In general, a capital gains reserve can be claimed where a taxpayer does not receive the full proceeds on the sale of a capital property. A business reserve can be claimed where a taxpayer has received funds but has not completed the service or transferred the property. This defers the gain until proceeds are received (subject to certain limits). In both of these situations, there are limitations as to when the reserves can be claimed. In the recent Proposed Amendments of December 20, 2002, the Department of Finance has proposed further limitations.
For capital gains, a reserve is disallowed when the capital property is sold to a corporation related to the vendor. A capital gains reserve will now not be allowed when the property is sold to a partnership where the taxpayer is a majority interest partner. In general terms, a "majority interest partner" is a partner who is entitled to over 50% of the income or over 50% of the assets of the partnership.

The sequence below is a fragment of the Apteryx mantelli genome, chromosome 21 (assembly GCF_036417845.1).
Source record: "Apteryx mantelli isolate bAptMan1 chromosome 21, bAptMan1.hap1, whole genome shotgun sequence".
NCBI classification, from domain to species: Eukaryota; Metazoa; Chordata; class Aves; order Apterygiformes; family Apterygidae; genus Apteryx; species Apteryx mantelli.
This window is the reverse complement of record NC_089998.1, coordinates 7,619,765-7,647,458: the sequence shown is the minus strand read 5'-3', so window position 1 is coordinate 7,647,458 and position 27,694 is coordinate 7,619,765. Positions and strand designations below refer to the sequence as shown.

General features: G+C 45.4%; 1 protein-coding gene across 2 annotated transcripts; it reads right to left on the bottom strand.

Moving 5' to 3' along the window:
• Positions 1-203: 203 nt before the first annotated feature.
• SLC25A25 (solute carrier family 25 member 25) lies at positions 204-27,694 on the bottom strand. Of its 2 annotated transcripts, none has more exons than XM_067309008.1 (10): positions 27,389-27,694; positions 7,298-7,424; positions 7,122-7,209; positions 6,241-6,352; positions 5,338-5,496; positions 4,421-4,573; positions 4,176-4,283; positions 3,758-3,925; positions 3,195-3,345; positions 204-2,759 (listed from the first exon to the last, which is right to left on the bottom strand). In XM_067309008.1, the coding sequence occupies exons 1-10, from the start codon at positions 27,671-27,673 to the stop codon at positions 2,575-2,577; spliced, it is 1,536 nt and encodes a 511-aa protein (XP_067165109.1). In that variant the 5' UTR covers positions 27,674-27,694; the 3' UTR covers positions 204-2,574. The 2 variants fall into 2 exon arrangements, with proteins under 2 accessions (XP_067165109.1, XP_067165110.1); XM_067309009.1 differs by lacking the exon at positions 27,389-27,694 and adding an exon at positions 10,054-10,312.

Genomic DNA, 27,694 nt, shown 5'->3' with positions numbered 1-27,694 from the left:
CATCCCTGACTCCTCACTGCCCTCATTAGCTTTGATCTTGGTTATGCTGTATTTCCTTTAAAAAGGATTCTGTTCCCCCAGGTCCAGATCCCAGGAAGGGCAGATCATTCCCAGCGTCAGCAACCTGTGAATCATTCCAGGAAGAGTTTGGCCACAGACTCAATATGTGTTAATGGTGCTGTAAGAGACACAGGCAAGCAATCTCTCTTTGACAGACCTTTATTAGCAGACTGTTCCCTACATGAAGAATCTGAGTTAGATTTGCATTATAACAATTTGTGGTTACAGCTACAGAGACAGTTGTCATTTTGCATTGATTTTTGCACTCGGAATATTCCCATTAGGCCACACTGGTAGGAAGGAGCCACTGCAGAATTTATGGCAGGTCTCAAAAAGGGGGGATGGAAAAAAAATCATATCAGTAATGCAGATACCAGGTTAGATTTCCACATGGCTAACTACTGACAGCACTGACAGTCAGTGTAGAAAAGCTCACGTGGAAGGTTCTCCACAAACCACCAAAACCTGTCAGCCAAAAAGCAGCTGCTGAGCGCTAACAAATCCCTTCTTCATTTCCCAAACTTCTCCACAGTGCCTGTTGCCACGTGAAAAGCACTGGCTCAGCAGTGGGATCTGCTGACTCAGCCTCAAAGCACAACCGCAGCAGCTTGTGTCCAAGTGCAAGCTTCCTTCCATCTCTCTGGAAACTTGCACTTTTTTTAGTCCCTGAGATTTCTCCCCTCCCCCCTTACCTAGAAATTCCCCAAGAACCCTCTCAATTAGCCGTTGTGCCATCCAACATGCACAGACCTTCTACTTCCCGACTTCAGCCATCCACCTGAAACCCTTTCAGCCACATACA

The business reserve denial has been extended to sales to a corporation that:
(a) was controlled by the taxpayer;
(b) was controlled by a person that controls the taxpayer; or
(c) controls the taxpayer.
As well, the business reserve will be denied where the purchaser was a partnership in which the taxpayer was a majority interest partner.
Careful consideration must be given as to when the capital gains reserve and business reserve are now available. Both of these changes apply to any dispositions after December 20, 2002.
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